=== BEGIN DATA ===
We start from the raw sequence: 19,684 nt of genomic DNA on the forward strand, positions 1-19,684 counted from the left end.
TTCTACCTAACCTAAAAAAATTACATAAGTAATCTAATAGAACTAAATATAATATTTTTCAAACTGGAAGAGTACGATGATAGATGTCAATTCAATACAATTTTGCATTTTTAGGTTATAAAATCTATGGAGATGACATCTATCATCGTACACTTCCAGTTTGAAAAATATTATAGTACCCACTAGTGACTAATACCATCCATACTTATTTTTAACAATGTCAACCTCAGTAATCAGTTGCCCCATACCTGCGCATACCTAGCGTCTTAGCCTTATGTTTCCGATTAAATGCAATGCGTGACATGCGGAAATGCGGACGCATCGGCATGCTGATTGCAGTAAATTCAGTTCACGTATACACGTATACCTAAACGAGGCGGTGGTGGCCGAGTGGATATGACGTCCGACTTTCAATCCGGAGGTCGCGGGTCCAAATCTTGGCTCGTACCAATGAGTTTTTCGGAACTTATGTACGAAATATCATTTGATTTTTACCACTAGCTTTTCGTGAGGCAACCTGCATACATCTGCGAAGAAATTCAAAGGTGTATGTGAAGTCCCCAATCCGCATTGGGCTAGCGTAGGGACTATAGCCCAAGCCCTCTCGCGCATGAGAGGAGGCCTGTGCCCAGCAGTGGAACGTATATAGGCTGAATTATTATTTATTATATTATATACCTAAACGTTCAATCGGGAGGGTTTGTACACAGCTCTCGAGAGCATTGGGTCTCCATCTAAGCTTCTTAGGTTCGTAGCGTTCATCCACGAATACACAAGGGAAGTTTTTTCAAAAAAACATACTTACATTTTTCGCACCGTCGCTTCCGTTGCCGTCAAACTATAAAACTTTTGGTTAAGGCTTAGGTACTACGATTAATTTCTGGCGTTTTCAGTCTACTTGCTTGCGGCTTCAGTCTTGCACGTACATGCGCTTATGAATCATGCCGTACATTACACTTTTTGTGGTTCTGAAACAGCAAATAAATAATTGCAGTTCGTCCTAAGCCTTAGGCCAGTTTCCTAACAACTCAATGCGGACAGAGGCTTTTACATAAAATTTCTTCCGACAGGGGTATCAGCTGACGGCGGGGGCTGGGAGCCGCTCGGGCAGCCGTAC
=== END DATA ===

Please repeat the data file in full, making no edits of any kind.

We start from the raw sequence: 19,684 nt of genomic DNA on the forward strand, positions 1-19,684 counted from the left end.
TTCTACCTAACCTAAAAAAATTACATAAGTAATCTAATAGAACTAAATATAATATTTTTCAAACTGGAAGAGTACGATGATAGATGTCAATTCAATACAATTTTGCATTTTTAGGTTATAAAATCTATGGAGATGACATCTATCATCGTACACTTCCAGTTTGAAAAATATTATAGTACCCACTAGTGACTAATACCATCCATACTTATTTTTAACAATGTCAACCTCAGTAATCAGTTGCCCCATACCTGCGCATACCTAGCGTCTTAGCCTTATGTTTCCGATTAAATGCAATGCGTGACATGCGGAAATGCGGACGCATCGGCATGCTGATTGCAGTAAATTCAGTTCACGTATACACGTATACCTAAACGAGGCGGTGGTGGCCGAGTGGATATGACGTCCGACTTTCAATCCGGAGGTCGCGGGTCCAAATCTTGGCTCGTACCAATGAGTTTTTCGGAACTTATGTACGAAATATCATTTGATTTTTACCACTAGCTTTTCGTGAGGCAACCTGCATACATCTGCGAAGAAATTCAAAGGTGTATGTGAAGTCCCCAATCCGCATTGGGCTAGCGTAGGGACTATAGCCCAAGCCCTCTCGCGCATGAGAGGAGGCCTGTGCCCAGCAGTGGAACGTATATAGGCTGAATTATTATTTATTATATTATATACCTAAACGTTCAATCGGGAGGGTTTGTACACAGCTCTCGAGAGCATTGGGTCTCCATCTAAGCTTCTTAGGTTCGTAGCGTTCATCCACGAATACACAAGGGAAGTTTTTTCAAAAAAACATACTTACATTTTTCGCACCGTCGCTTCCGTTGCCGTCAAACTATAAAACTTTTGGTTAAGGCTTAGGTACTACGATTAATTTCTGGCGTTTTCAGTCTACTTGCTTGCGGCTTCAGTCTTGCACGTACATGCGCTTATGAATCATGCCGTACATTACACTTTTTGTGGTTCTGAAACAGCAAATAAATAATTGCAGTTCGTCCTAAGCCTTAGGCCAGTTTCCTAACAACTCAATGCGGACAGAGGCTTTTACATAAAATTTCTTCCGACAGGGGTATCAGCTGACGGCGGGGGCTGGGAGCCGCTCGGGCAGCCGTAC